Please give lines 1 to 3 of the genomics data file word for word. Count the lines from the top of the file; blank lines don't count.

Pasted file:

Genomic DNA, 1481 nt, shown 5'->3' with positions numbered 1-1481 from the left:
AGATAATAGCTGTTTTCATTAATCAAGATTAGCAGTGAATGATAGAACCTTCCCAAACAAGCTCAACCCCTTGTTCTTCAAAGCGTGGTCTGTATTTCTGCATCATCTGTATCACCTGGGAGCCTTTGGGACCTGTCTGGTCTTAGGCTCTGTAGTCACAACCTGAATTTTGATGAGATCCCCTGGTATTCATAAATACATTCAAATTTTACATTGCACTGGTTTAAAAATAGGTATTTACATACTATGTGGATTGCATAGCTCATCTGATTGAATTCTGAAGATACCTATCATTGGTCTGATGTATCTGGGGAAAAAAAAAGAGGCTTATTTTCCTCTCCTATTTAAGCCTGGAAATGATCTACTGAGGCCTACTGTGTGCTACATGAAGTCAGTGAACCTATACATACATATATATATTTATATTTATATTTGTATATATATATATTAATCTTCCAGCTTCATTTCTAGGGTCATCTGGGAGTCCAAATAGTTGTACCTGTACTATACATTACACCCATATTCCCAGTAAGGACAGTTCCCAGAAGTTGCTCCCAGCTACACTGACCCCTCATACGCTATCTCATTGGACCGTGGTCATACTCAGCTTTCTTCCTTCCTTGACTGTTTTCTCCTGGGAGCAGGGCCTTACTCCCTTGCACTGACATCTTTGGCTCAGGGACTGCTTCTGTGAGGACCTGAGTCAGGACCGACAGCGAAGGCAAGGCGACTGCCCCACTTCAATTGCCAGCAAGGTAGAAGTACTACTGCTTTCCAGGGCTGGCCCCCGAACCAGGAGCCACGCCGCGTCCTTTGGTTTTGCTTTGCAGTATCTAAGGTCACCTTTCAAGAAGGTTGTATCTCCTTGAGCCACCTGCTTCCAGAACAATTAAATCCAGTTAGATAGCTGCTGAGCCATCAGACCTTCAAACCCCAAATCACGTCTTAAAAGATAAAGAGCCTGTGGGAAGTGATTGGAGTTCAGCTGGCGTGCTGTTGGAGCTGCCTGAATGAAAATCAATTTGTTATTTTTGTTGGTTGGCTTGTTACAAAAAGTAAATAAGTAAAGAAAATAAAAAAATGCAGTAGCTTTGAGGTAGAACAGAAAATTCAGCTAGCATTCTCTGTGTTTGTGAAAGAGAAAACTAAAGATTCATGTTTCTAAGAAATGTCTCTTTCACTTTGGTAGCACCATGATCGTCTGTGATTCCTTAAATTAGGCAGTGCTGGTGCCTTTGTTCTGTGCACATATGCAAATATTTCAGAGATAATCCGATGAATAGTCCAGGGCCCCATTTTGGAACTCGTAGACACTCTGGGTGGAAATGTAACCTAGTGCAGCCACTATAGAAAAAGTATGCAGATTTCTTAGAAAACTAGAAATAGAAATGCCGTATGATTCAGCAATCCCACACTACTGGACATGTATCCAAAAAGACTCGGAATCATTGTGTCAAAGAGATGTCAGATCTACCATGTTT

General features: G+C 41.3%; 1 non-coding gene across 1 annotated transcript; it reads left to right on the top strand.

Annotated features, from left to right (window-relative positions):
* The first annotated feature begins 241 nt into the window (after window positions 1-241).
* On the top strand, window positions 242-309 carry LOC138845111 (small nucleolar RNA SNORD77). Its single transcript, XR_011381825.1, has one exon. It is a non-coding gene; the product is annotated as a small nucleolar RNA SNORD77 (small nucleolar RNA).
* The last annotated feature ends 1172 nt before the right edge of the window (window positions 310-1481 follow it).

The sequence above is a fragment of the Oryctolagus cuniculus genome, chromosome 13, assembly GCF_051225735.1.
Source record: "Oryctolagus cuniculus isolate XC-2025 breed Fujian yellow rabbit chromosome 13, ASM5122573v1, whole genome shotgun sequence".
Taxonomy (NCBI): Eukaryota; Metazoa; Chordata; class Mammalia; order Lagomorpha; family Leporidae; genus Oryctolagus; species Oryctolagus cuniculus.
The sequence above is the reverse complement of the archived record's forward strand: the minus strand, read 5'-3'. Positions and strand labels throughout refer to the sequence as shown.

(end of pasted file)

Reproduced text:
Genomic DNA, 1481 nt, shown 5'->3' with positions numbered 1-1481 from the left:
AGATAATAGCTGTTTTCATTAATCAAGATTAGCAGTGAATGATAGAACCTTCCCAAACAAGCTCAACCCCTTGTTCTTCAAAGCGTGGTCTGTATTTCTGCATCATCTGTATCACCTGGGAGCCTTTGGGACCTGTCTGGTCTTAGGCTCTGTAGTCACAACCTGAATTTTGATGAGATCCCCTGGTATTCATAAATACATTCAAATTTTACATTGCACTGGTTTAAAAATAGGTATTTACATACTATGTGGATTGCATAGCTCATCTGATTGAATTCTGAAGATACCTATCATTGGTCTGATGTATCTGGGGAAAAAAAAAGAGGCTTATTTTCCTCTCCTATTTAAGCCTGGAAATGATCTACTGAGGCCTACTGTGTGCTACATGAAGTCAGTGAACCTATACATACATATATATATTTATATTTATATTTGTATATATATATATTAATCTTCCAGCTTCATTTCTAGGGTCATCTGGGAGTCCAAATAGTTGTACCTGTACTATACATTACACCCATATTCCCAGTAAGGACAGTTCCCAGAAGTTGCTCCCAGCTACACTGACCCCTCATACGCTATCTCATTGGACCGTGGTCATACTCAGCTTTCTTCCTTCCTTGACTGTTTTCTCCTGGGAGCAGGGCCTTACTCCCTTGCACTGACATCTTTGGCTCAGGGACTGCTTCTGTGAGGACCTGAGTCAGGACCGACAGCGAAGGCAAGGCGACTGCCCCACTTCAATTGCCAGCAAGGTAGAAGTACTACTGCTTTCCAGGGCTGGCCCCCGAACCAGGAGCCACGCCGCGTCCTTTGGTTTTGCTTTGCAGTATCTAAGGTCACCTTTCAAGAAGGTTGTATCTCCTTGAGCCACCTGCTTCCAGAACAATTAAATCCAGTTAGATAGCTGCTGAGCCATCAGACCTTCAAACCCCAAATCACGTCTTAAAAGATAAAGAGCCTGTGGGAAGTGATTGGAGTTCAGCTGGCGTGCTGTTGGAGCTGCCTGAATGAAAATCAATTTGTTATTTTTGTTGGTTGGCTTGTTACAAAAAGTAAATAAGTAAAGAAAATAAAAAAATGCAGTAGCTTTGAGGTAGAACAGAAAATTCAGCTAGCATTCTCTGTGTTTGTGAAAGAGAAAACTAAAGATTCATGTTTCTAAGAAATGTCTCTTTCACTTTGGTAGCACCATGATCGTCTGTGATTCCTTAAATTAGGCAGTGCTGGTGCCTTTGTTCTGTGCACATATGCAAATATTTCAGAGATAATCCGATGAATAGTCCAGGGCCCCATTTTGGAACTCGTAGACACTCTGGGTGGAAATGTAACCTAGTGCAGCCACTATAGAAAAAGTATGCAGATTTCTTAGAAAACTAGAAATAGAAATGCCGTATGATTCAGCAATCCCACACTACTGGACATGTATCCAAAAAGACTCGGAATCATTGTGTCAAAGAGATGTCAGATCTACCATGTTT

General features: G+C 41.3%; 1 non-coding gene across 1 annotated transcript; it reads left to right on the top strand.